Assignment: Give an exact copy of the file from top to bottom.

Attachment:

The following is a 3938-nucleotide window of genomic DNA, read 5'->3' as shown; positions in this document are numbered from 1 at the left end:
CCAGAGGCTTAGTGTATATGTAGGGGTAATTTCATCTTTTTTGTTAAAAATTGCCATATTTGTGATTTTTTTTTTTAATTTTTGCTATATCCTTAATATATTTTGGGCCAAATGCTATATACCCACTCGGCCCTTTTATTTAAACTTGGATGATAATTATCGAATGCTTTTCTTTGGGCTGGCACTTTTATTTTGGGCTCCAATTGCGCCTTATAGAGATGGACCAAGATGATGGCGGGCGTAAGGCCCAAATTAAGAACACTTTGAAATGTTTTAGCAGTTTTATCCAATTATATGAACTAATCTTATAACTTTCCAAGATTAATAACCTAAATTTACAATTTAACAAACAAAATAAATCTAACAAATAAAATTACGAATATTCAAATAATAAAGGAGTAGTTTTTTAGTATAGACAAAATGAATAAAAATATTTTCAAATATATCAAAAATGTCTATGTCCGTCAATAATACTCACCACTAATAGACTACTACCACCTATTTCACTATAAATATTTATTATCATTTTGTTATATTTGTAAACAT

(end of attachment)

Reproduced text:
The following is a 3938-nucleotide window of genomic DNA, read 5'->3' as shown; positions in this document are numbered from 1 at the left end:
CCAGAGGCTTAGTGTATATGTAGGGGTAATTTCATCTTTTTTGTTAAAAATTGCCATATTTGTGATTTTTTTTTTTAATTTTTGCTATATCCTTAATATATTTTGGGCCAAATGCTATATACCCACTCGGCCCTTTTATTTAAACTTGGATGATAATTATCGAATGCTTTTCTTTGGGCTGGCACTTTTATTTTGGGCTCCAATTGCGCCTTATAGAGATGGACCAAGATGATGGCGGGCGTAAGGCCCAAATTAAGAACACTTTGAAATGTTTTAGCAGTTTTATCCAATTATATGAACTAATCTTATAACTTTCCAAGATTAATAACCTAAATTTACAATTTAACAAACAAAATAAATCTAACAAATAAAATTACGAATATTCAAATAATAAAGGAGTAGTTTTTTAGTATAGACAAAATGAATAAAAATATTTTCAAATATATCAAAAATGTCTATGTCCGTCAATAATACTCACCACTAATAGACTACTACCACCTATTTCACTATAAATATTTATTATCATTTTGTTATATTTGTAAACAT